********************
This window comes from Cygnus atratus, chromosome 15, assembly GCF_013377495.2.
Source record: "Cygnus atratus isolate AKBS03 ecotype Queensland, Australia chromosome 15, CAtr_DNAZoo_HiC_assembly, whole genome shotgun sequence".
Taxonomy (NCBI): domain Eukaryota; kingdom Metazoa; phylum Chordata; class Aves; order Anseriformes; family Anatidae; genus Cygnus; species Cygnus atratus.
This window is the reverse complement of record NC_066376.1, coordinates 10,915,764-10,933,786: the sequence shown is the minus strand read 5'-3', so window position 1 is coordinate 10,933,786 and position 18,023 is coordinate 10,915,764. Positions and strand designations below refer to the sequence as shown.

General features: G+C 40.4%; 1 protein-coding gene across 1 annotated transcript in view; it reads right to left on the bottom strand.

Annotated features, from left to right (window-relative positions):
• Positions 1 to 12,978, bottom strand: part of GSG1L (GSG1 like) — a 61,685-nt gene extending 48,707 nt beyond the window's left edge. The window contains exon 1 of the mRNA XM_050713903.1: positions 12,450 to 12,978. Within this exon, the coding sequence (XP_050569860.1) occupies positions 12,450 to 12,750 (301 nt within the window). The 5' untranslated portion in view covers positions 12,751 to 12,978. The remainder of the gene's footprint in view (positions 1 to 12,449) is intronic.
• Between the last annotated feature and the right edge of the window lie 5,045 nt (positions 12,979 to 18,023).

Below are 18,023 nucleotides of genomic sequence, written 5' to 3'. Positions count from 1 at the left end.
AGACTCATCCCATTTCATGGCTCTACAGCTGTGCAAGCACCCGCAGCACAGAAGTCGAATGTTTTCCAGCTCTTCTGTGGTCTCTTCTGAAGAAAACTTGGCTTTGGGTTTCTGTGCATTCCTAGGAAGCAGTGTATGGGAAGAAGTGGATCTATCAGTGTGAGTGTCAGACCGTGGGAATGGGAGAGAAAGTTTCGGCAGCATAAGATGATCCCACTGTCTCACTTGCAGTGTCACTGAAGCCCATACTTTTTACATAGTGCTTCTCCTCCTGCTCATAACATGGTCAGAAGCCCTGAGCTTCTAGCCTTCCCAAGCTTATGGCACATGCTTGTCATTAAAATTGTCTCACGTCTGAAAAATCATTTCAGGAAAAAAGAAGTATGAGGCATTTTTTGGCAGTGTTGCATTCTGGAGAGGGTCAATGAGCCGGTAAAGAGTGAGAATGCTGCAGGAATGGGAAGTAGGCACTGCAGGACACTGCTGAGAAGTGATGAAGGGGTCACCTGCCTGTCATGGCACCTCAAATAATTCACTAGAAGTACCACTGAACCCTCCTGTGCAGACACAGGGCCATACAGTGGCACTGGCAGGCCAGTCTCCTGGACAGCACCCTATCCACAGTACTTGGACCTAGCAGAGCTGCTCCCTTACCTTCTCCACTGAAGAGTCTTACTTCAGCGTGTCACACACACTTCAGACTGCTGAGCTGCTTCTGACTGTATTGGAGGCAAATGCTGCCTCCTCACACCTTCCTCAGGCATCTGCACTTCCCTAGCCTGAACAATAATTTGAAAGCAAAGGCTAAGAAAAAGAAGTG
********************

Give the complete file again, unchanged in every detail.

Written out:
This window comes from Cygnus atratus, chromosome 15, assembly GCF_013377495.2.
Source record: "Cygnus atratus isolate AKBS03 ecotype Queensland, Australia chromosome 15, CAtr_DNAZoo_HiC_assembly, whole genome shotgun sequence".
Taxonomy (NCBI): domain Eukaryota; kingdom Metazoa; phylum Chordata; class Aves; order Anseriformes; family Anatidae; genus Cygnus; species Cygnus atratus.
This window is the reverse complement of record NC_066376.1, coordinates 10,915,764-10,933,786: the sequence shown is the minus strand read 5'-3', so window position 1 is coordinate 10,933,786 and position 18,023 is coordinate 10,915,764. Positions and strand designations below refer to the sequence as shown.

General features: G+C 40.4%; 1 protein-coding gene across 1 annotated transcript in view; it reads right to left on the bottom strand.

Annotated features, from left to right (window-relative positions):
• Positions 1 to 12,978, bottom strand: part of GSG1L (GSG1 like) — a 61,685-nt gene extending 48,707 nt beyond the window's left edge. The window contains exon 1 of the mRNA XM_050713903.1: positions 12,450 to 12,978. Within this exon, the coding sequence (XP_050569860.1) occupies positions 12,450 to 12,750 (301 nt within the window). The 5' untranslated portion in view covers positions 12,751 to 12,978. The remainder of the gene's footprint in view (positions 1 to 12,449) is intronic.
• Between the last annotated feature and the right edge of the window lie 5,045 nt (positions 12,979 to 18,023).

Below are 18,023 nucleotides of genomic sequence, written 5' to 3'. Positions count from 1 at the left end.
AGACTCATCCCATTTCATGGCTCTACAGCTGTGCAAGCACCCGCAGCACAGAAGTCGAATGTTTTCCAGCTCTTCTGTGGTCTCTTCTGAAGAAAACTTGGCTTTGGGTTTCTGTGCATTCCTAGGAAGCAGTGTATGGGAAGAAGTGGATCTATCAGTGTGAGTGTCAGACCGTGGGAATGGGAGAGAAAGTTTCGGCAGCATAAGATGATCCCACTGTCTCACTTGCAGTGTCACTGAAGCCCATACTTTTTACATAGTGCTTCTCCTCCTGCTCATAACATGGTCAGAAGCCCTGAGCTTCTAGCCTTCCCAAGCTTATGGCACATGCTTGTCATTAAAATTGTCTCACGTCTGAAAAATCATTTCAGGAAAAAAGAAGTATGAGGCATTTTTTGGCAGTGTTGCATTCTGGAGAGGGTCAATGAGCCGGTAAAGAGTGAGAATGCTGCAGGAATGGGAAGTAGGCACTGCAGGACACTGCTGAGAAGTGATGAAGGGGTCACCTGCCTGTCATGGCACCTCAAATAATTCACTAGAAGTACCACTGAACCCTCCTGTGCAGACACAGGGCCATACAGTGGCACTGGCAGGCCAGTCTCCTGGACAGCACCCTATCCACAGTACTTGGACCTAGCAGAGCTGCTCCCTTACCTTCTCCACTGAAGAGTCTTACTTCAGCGTGTCACACACACTTCAGACTGCTGAGCTGCTTCTGACTGTATTGGAGGCAAATGCTGCCTCCTCACACCTTCCTCAGGCATCTGCACTTCCCTAGCCTGAACAATAATTTGAAAGCAAAGGCTAAGAAAAAGAAGTG